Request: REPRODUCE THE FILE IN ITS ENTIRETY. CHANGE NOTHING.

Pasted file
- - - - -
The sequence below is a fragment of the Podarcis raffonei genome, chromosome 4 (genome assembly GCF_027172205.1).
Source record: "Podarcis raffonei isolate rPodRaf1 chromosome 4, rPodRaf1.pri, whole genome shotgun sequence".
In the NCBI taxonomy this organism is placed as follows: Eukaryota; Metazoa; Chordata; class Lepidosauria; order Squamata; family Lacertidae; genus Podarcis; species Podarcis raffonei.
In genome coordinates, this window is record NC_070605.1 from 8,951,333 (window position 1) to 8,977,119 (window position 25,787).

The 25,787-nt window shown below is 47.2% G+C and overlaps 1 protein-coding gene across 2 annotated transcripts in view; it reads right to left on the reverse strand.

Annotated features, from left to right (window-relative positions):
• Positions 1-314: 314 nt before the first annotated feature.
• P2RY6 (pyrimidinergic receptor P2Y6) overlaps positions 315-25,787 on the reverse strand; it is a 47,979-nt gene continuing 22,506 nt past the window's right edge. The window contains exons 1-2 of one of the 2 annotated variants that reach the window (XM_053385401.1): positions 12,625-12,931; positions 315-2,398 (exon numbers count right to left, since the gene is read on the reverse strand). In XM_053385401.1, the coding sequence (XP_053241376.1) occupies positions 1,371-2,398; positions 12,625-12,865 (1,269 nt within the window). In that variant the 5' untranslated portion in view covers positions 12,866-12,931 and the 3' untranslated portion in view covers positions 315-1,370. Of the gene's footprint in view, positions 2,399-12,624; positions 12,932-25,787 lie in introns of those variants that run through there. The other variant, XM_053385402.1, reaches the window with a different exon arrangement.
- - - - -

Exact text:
The sequence below is a fragment of the Podarcis raffonei genome, chromosome 4 (genome assembly GCF_027172205.1).
Source record: "Podarcis raffonei isolate rPodRaf1 chromosome 4, rPodRaf1.pri, whole genome shotgun sequence".
In the NCBI taxonomy this organism is placed as follows: Eukaryota; Metazoa; Chordata; class Lepidosauria; order Squamata; family Lacertidae; genus Podarcis; species Podarcis raffonei.
In genome coordinates, this window is record NC_070605.1 from 8,951,333 (window position 1) to 8,977,119 (window position 25,787).

The 25,787-nt window shown below is 47.2% G+C and overlaps 1 protein-coding gene across 2 annotated transcripts in view; it reads right to left on the reverse strand.

Annotated features, from left to right (window-relative positions):
• Positions 1-314: 314 nt before the first annotated feature.
• P2RY6 (pyrimidinergic receptor P2Y6) overlaps positions 315-25,787 on the reverse strand; it is a 47,979-nt gene continuing 22,506 nt past the window's right edge. The window contains exons 1-2 of one of the 2 annotated variants that reach the window (XM_053385401.1): positions 12,625-12,931; positions 315-2,398 (exon numbers count right to left, since the gene is read on the reverse strand). In XM_053385401.1, the coding sequence (XP_053241376.1) occupies positions 1,371-2,398; positions 12,625-12,865 (1,269 nt within the window). In that variant the 5' untranslated portion in view covers positions 12,866-12,931 and the 3' untranslated portion in view covers positions 315-1,370. Of the gene's footprint in view, positions 2,399-12,624; positions 12,932-25,787 lie in introns of those variants that run through there. The other variant, XM_053385402.1, reaches the window with a different exon arrangement.